Ms. magazine  -- more than a magazine a movement

SIGN UP FOR MS. DIGEST, JOBS, NEWS AND ALERTS

FEMINIST WIRE NEWSBRIEFS

ABOUT
SEE CURRENT ISSUE
SHOP MS. STORE
MS. IN THE CLASSROOM
FEMINIST DAILY WIRE
FEMINIST RESOURCES
PRESS
JOBS AT MS.
READ BACK ISSUES
CONTACT
RSS (XML)
 
feminist wire | daily newsbriefs

October-23-02

Native American Women Denied Abortion Services

Native American woman activist Charyn Asetoyer met with a group of abortion rights advocates on Capitol Hill today to talk about the dismal state of reproductive healthcare on Indian reservations in the US. As outlined in the Hyde Amendment, the Indian Health Service (IHS) is required by law to provide abortion services to Native American women in need of abortions because of rape, incest and life endangerment. However, IHS facilities have only provided 25 abortions in the past 20 years, according to IHS statistics. Meanwhile, Native American women are victims of rape at a rate that is three and a half times higher than women of all other races in this country, according to the Native American Women’s Health Education Resource Center.

“Twenty-five in 20 years is obviously a contradiction of the number of violent crimes committed against indigenous women,” said Asetoyer, who is a member of the Yankton-Sioux tribe in South Dakota. “When a woman is turned down for rape, incest and life endangerment a law is being broken. (IHS) needs to be held accountable.”

Asetoyer noted that many doctors who work on the Indian reservations tend to be from Catholic nations such as Puerto Rico and are either ideologically opposed to abortion or have not received training in reproductive healthcare. Many doctors refuse to provide emergency contraception and no IHS facility provides mifepristone for early medical abortion.

“Those individuals are choosing to interpret the Hyde amendment as they see fit and no one is overseeing them,” Asetoyer said.

Asetoyer hopes to convince a pro-choice lawmaker to sponsor a bill that would require IHS to follow the dictates of the Hyde Amendment. Ultimately, she would like to see the US do away with the restrictions imposed by Congress on abortion services to low income women through the Hyde Amendment.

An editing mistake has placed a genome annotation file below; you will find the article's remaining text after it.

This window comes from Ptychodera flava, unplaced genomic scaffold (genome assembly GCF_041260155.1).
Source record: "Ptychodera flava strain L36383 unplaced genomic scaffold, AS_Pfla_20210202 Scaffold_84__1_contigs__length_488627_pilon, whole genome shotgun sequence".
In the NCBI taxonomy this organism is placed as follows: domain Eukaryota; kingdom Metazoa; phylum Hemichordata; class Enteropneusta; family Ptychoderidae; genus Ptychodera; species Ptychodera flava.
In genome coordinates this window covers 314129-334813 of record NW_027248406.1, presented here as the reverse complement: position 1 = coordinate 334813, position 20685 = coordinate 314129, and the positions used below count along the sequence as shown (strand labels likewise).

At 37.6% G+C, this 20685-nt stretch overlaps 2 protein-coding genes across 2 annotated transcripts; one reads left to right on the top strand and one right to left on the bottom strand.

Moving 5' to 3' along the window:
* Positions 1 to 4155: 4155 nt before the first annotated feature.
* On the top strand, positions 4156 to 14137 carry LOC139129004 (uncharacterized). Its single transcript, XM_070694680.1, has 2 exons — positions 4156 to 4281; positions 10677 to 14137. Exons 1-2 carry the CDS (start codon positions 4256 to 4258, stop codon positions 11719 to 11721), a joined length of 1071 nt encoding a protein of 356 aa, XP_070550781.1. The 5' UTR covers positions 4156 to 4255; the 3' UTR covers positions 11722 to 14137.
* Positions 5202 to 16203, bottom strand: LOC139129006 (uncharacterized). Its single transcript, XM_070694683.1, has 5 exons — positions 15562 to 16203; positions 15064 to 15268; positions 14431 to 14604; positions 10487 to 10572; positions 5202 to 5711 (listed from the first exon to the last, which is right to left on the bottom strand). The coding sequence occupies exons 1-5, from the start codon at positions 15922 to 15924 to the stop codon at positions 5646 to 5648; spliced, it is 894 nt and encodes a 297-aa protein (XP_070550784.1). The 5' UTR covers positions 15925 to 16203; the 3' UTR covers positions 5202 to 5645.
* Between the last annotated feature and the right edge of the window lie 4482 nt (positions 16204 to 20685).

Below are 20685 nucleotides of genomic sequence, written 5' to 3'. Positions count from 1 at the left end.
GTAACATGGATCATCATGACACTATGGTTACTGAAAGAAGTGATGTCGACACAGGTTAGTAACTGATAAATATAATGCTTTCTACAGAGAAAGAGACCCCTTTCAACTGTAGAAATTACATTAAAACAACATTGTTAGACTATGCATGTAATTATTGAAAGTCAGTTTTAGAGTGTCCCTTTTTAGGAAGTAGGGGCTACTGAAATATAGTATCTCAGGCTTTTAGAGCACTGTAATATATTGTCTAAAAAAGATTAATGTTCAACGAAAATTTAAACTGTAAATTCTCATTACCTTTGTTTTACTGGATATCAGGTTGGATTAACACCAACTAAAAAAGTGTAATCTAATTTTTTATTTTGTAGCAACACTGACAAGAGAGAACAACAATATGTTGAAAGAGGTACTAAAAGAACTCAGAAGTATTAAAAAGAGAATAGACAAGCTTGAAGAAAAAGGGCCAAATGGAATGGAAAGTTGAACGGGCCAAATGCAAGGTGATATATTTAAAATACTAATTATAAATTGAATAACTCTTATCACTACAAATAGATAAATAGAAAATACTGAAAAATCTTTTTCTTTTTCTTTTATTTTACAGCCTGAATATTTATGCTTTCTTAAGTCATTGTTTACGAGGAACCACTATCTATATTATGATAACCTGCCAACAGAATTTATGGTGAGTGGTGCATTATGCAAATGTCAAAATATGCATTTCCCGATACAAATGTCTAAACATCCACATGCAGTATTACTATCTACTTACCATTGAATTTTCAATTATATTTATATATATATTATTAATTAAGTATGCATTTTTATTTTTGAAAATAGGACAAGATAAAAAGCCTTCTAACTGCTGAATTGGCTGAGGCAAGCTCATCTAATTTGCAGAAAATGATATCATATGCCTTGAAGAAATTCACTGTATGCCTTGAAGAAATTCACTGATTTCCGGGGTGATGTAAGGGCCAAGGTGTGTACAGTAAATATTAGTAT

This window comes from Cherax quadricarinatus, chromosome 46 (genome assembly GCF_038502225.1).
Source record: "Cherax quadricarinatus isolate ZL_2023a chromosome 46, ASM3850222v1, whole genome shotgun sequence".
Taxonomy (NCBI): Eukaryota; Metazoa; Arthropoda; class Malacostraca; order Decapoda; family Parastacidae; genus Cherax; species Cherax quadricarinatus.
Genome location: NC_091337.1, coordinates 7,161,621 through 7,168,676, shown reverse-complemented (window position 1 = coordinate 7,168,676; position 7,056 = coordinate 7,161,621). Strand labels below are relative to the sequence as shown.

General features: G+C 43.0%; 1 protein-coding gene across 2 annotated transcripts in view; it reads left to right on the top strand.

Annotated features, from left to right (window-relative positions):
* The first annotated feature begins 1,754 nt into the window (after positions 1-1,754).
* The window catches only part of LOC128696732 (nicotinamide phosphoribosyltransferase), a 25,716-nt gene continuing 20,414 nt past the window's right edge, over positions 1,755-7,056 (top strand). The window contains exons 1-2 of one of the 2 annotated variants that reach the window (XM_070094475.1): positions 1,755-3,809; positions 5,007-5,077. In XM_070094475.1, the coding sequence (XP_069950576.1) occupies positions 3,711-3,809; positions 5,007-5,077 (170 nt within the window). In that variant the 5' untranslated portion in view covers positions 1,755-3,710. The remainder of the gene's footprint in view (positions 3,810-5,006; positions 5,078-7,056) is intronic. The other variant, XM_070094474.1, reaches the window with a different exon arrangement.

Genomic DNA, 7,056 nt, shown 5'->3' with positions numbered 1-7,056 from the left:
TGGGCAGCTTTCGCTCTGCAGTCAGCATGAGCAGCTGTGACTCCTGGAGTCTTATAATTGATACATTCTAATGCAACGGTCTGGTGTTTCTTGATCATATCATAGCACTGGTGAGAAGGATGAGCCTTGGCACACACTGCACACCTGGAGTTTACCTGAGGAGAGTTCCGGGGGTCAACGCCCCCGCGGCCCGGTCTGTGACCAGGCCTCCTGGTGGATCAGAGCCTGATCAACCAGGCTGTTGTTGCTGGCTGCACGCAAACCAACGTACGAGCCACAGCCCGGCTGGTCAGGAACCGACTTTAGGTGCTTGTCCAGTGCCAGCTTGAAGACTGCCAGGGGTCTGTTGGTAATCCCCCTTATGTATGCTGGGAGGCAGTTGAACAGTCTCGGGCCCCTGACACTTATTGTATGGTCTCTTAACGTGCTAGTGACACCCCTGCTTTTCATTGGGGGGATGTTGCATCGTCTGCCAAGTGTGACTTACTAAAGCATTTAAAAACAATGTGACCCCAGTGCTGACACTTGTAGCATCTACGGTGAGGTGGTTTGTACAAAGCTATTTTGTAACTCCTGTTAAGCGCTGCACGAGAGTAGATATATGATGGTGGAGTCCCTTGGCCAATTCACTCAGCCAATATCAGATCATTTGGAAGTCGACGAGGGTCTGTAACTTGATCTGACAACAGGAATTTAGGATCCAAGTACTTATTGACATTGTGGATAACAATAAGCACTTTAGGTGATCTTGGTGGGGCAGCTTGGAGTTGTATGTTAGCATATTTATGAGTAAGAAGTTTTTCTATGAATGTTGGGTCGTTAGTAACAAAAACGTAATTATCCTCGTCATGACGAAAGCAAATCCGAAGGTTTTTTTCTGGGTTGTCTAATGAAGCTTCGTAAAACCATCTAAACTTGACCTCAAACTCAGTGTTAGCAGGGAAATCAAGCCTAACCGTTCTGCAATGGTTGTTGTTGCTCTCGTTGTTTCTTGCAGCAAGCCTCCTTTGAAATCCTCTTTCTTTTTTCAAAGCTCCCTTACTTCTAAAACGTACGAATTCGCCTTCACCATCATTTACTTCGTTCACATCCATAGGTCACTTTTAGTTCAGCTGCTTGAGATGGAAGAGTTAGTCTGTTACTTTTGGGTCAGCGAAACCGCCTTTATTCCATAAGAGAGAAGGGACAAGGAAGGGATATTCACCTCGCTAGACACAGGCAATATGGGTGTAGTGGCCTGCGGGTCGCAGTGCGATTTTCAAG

“We haven’t even aspired to the provisions of the Hyde Amendment,” she said. “We’re the only group in the US denied abortion services solely on the basis of our race.”

LEARN MORE Click here to read women's narratives about barriers or successes in accessing reproductive health and family planning services.

Media Resources: Feminist Majority Foundation 10/23/02; National Abortion Federation: Medicaid and the Hyde Amendment 10/23/02; Native American Women’s Health Education Resource Center 10/23/02


© Feminist Majority Foundation, publisher of Ms. magazine

If you liked this story, consider making a tax-deductible donation to support Ms. magazine.

 

 

Send to a Friend
Their
Your
Comments
(optional)


More Feminist News

5/27/2015 California Passes Reproductive FACT Act - The California State Assembly passed the Reproductive Freedom, Accountability, Comprehensive Care and Transparency (FACT) Act yesterday. AB 775, or the FACT Act, passed 48-25 in a vote, and requires that unlicensed facilities in California that provide pregnancy-related services disclose that they are not licensed medical providers. . . .
 
5/26/2015 Ireland Votes Overwhelmingly to Legalize Same-Sex Marriage - Over the weekend, the people of Ireland voted overwhelmingly to pass a national referendum legalizing same-sex marriage. Ireland became the first country in the world to pass marriage equality through popular vote on Friday. . . .
 
5/26/2015 Maryland Governor Will Not Veto LGBT Rights Bills - Maryland Governor Larry Hogan (R) has announced that he will not veto two pieces of legislation protecting LGBT rights passed by the state legislature in March, meaning they will soon become law. The Maryland General Assembly passed SB 743 / HB 862 and SB 416 / HB 838 by wide margins and with bipartisan support on March 24, after which both were sent to the Governor's desk. . . .